Center B. Distributions of codes for Center B differed from national NMHC data and there were striking differences between new and established codes within this center. At Center B the most frequently used new patient codes were the two higher resource-intensive codes (99204 and 99205), composing 64% of all new patient codes. In contrast, these higher resource-intensive codes (99204 and 99205) composed only 12% of new codes in the national NMHCs data. The greatest difference was found in the use of the highest resource-intensive code 99205 (level 5), which was 43% of all new patient codes at Center B compared to only 6% in the national NMHCs data. For established patient codes, 55% of Center B's established patient codes were the two lowest resource-intensive codes (99211 and 99212), compared to 25% in the national NMHC data. Within Center B, a comparison of new and established patient codes showed a marked difference in the use of level 5 codes (99205 and 99215). Whereas a level 5 code for new patients (99205) composed 43% of all new patient codes, a level 5 code for established patients (99215) composed only 6% of all established patient codes.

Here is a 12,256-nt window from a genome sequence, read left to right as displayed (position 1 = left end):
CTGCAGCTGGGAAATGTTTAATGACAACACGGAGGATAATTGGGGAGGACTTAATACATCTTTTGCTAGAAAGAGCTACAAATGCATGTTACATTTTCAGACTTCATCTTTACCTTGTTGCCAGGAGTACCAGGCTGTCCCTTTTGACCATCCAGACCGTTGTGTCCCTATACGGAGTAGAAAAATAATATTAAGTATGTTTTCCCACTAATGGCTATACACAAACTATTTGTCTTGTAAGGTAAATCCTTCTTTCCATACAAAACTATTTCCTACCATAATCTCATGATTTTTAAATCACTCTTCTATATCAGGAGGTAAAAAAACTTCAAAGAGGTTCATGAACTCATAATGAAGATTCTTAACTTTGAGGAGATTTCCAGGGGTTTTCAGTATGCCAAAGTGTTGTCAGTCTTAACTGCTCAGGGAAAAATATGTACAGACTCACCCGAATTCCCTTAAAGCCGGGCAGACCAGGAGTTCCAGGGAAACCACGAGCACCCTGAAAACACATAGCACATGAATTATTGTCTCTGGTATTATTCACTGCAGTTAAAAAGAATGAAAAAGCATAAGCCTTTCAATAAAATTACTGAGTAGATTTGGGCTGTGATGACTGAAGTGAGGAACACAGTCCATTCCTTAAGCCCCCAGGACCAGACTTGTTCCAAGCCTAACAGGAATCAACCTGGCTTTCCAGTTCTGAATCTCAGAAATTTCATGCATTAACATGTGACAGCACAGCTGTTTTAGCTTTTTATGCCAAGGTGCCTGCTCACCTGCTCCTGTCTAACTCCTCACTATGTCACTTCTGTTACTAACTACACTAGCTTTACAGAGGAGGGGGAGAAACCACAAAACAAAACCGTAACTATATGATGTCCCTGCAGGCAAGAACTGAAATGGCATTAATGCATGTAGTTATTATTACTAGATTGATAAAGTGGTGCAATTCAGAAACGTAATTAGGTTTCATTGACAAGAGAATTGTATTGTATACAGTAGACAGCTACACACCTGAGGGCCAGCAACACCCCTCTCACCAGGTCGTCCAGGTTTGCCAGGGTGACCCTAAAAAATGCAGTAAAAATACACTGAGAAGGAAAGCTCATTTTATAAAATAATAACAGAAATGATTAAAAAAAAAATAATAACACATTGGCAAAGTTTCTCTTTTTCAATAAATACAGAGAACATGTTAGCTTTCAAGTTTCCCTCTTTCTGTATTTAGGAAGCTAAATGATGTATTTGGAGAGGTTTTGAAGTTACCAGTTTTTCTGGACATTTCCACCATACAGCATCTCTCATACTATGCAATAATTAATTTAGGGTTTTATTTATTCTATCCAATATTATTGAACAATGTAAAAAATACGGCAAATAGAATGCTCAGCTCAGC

The NP staff offered reasons for this difference in distributions. Patients had multiple co-morbidities that included both mental and physical health problems (e.g., depression, posttraumatic stress, neglected/uncontrolled diabetes, and hypertension) as well as social problems (e.g., homelessness and adolescent pregnancies). While the history and examination components of E&M coding contributed to assigning the highest level (99205), NPs viewed the decision-making component as highly complex. Other contributory factors included counseling, coordination of care, nature of the presenting problem, and time. Staff developed a more accurate understanding of coding guidelines following a review by a Medicaid auditor and discussion with the auditor and collaborating physician. Established patient visits were coded at the two lowest levels of service (99211 and 99212) because those visits had not required an NP (e.g., blood pressures, blood draws for psychotropic medication and glucose monitoring, and weights) or were for reassurance and health education. Because Center B was located in the same building as public housing and the center was perceived as warm and welcoming, patients sometimes returned with minor complaints to receive attention when they were lonely; or they returned for acceptance when they were being teased or harassed by others.